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22 May
  • SFX Entertainment Technologies Pvt. Ltd (Content Curator)
The current coronavirus pandemic has caused unprecedented turbulence in the economy and the financial markets. With lockdown measures bringing an unknown future and a monumental slowdown, it is crucial to rethink investment strategies and use ones that are better suited for this instability.
As global uncertainties continue, investors are unsure about what course of action to take. The recent declaration of a ₹20 lakh crore economic package is likely to cut through the standstill in the economy, but the pace of recovery—quick, or long-drawn—remains to be seen.
There is an evident need for self-reflection in financial matters during these times. Do not lose sight of your investment goals, and consider reshuffling your portfolios to better suit the current economic situation. Read on for timeworn tips on how to invest during a recession:  

Have adequate liquidity for smooth sailing
The primary need of the hour? Securing yourself by building an emergency fund that can support you (and your dependents) for the next 3 to 6 months. Considering the global economic crisis, many may struggle with maintaining a sustainable income. Keeping select liquid assets thus becomes vital to protect yourself from an uncertain future, allowing a comfortable and flexible window for decision making. Once the liquidity requirements are fulfilled, consider investing for a longer time horizon and cash in this fall in the stock markets through a disciplined approach to manage your portfolio. Focus on the present first, before worrying about the future.

Cushion against falls with diversification
The need for diversification to minimize risks has always been advised in investing, but 2020’s volatility underlines the importance of a balanced portfolio to cushion your investments against a potential fall in the markets. Diversify your investments not only within stocks, but also across different financial assets like bonds, gold and real estate to effectively manage risks. This helps retrieve proper returns even after the poor performance of some asset classes. Calm rebalancing of portfolios and staying invested in the markets is always a better option over panicking.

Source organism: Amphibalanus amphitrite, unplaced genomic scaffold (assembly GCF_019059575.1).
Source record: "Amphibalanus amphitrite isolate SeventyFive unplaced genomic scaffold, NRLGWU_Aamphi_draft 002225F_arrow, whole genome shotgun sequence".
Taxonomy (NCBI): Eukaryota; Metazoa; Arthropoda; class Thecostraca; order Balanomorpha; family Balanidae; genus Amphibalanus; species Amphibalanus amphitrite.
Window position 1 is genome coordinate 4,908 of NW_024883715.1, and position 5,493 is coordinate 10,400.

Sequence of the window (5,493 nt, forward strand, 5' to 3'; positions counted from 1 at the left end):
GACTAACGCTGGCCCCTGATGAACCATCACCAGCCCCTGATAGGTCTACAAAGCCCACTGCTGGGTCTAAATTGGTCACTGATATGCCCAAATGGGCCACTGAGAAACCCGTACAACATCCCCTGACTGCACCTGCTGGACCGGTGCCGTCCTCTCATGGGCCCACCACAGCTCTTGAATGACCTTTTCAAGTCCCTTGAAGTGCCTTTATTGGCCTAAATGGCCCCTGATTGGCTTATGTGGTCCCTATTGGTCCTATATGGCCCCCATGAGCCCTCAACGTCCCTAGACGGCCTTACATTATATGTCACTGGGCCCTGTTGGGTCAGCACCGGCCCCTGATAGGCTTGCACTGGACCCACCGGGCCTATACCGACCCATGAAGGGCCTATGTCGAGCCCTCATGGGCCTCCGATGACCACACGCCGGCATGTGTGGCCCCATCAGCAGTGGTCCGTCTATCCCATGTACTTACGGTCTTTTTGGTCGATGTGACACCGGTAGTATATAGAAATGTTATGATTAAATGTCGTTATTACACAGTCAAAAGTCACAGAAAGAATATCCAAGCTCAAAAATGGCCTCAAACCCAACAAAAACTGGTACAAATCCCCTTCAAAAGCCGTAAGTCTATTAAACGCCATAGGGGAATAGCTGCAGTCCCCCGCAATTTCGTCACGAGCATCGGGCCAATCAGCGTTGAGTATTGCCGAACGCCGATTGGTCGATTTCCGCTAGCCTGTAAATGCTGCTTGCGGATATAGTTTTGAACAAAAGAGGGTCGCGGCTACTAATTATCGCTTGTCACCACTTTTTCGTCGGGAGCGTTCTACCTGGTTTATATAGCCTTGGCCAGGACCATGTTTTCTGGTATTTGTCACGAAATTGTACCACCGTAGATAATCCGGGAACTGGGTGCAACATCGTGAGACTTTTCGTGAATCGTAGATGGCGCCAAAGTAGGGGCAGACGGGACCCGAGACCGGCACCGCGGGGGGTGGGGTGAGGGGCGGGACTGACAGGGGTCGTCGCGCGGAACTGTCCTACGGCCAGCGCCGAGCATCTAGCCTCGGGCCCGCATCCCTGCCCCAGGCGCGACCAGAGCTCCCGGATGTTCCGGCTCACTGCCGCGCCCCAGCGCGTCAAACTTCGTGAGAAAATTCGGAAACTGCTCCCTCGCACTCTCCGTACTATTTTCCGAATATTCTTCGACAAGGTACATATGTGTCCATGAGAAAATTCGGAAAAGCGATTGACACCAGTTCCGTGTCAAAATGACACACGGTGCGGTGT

Within this process, make sure you understand your risk profile before deciding the proportions that are allocated for different asset classes. If you are risk-averse, or are nearing your retirement, it is wiser to keep a higher proportion in safer securities like the debt market or gold, since the risk of losing your capital is lower. However, if you are a risk-taker aiming to grab the bull by the horns, go for higher investments in stocks, diversify them after strong research, and make a decision after taking advice from professional fund managers.

The Investment Checklist
  • Invest regularly
If you have already invested in the stock markets, do not panic, and stay invested. Continue with your SIPs to balance out your portfolio with buying at these low levels and get the benefit of rupee cost averaging. Do not try to time the markets to buy at the minimum level. Instead, have discipline in investments through timely buying. Avoid taking large decisions like selling off your stake while investing during a crisis.
  • Avoid too many transactions